One last thing about Tuesday

The Better Half and I opted to watch the election coverage on MSNBC, rather than our usual choice of CNN. "Hey," thought we. "Our party is going to go down in flames. Better to watch it through the comforting perspective of fellow liberals."

Bleah. Never again.

It turns out that my appetite for left-wing sarcasm and self-satisfaction is no greater than that for the right-wing variety. (Well, okay... maybe a little greater.) The hosts invited various Republicans on solely for the purpose of brow-beating them and talking over them. While I understand the visceral appeal in doing so, it's hardly the kind of thing that qualifies as "news" or "analysis." It's heckling, and if I want it I know where to go.

Further, speaking of analysis, what I heard this Tuesday night was piss-poor. And I'm looking at you, Maddow. (First Jon Stewart, and now Rachel Maddow. I really am going to have to turn in my Good Liberal card.) As far as cable talk show hosts go, she's better than most. But her take on Russ Feingold's loss was terrible. She blamed it on a lack of support from the national party, due to his being such a thorn in their left flank.

Wrong. First of all, if Harry Reid is going to bend over backwards to keep a man who endorsed the GOP nominee for President in the Democratic caucus, it is preposterous to think that the Democrats are going to let a Senate seat go just because they don't like the guy holding it. But even if the explanation made sense on its face, a very little digging would have revealed that Feingold eschewed support from the national party on principle. From TNR:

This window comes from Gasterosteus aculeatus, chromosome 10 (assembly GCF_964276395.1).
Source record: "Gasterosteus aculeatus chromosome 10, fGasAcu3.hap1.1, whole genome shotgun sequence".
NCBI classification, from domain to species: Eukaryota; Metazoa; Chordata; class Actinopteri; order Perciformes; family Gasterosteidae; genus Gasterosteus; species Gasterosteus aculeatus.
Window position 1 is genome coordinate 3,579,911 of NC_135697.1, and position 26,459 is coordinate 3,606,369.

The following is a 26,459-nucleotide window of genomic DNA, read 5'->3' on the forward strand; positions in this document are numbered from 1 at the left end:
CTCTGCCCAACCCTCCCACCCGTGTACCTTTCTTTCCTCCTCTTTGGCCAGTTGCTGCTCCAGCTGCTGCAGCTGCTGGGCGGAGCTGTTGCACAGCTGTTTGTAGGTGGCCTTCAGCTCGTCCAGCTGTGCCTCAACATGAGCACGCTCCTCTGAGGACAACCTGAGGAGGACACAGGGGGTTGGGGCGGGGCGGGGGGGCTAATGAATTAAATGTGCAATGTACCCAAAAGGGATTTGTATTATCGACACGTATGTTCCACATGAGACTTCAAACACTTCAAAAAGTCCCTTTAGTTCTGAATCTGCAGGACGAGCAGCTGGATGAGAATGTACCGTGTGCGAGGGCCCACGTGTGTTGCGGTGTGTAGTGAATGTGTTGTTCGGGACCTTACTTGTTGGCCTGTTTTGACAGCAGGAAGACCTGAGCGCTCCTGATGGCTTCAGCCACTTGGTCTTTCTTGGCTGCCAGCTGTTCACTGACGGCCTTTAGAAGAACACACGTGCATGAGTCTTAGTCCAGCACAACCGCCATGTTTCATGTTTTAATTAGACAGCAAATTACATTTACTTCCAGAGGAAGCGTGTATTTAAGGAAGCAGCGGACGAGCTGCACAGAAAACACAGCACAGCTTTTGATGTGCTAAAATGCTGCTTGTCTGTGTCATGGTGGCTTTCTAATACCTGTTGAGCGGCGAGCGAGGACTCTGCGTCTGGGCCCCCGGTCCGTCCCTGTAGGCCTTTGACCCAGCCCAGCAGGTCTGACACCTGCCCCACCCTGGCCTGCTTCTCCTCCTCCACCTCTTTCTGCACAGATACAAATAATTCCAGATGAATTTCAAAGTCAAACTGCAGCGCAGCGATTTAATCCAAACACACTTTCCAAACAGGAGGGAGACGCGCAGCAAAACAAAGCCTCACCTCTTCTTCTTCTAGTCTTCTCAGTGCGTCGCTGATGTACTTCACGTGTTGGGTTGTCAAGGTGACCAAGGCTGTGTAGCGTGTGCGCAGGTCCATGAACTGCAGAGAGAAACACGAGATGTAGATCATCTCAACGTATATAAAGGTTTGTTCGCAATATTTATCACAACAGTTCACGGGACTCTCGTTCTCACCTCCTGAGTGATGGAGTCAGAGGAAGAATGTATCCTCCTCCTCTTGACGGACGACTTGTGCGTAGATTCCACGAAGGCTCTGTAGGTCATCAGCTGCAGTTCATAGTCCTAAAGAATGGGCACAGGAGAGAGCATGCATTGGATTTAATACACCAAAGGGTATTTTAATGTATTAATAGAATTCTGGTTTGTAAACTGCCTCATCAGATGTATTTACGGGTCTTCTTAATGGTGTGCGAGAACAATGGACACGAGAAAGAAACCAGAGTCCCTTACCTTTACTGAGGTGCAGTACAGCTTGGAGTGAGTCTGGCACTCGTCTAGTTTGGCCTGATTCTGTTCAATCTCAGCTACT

Ironically, a big factor in Feingold's struggles may be the stubborn independence he's supposedly lost. Consistent with his longtime opposition to unlimited campaign spending by outside groups, Feingold has told organizations that support him, including the Democratic Senatorial Senate Committee, to stay away from his race. The Sunlight Foundation has calculated that outside groups have spent around $2.7 million on advertisements in the Wisconsin Senate campaign. Of that, $2.67 million have been on ads against Feingold or for Johnson.
I am not paid to speak intelligently about politics (and that's why I don't! Hey-o!), and yet I knew this. What with the research staff and high salary and all, you'd think Rachel Maddow could do better than such superficial, facile blather.

Say what you will about them, at least CNN makes an attempt to have analysts that represent both sides of the political spectrum. Their analysis is often shallow and an endless regurgitation of whatever conventional wisdom is emerging, but they're not nearly so damned smug.

Plus, that Anderson Cooper is dreamy.

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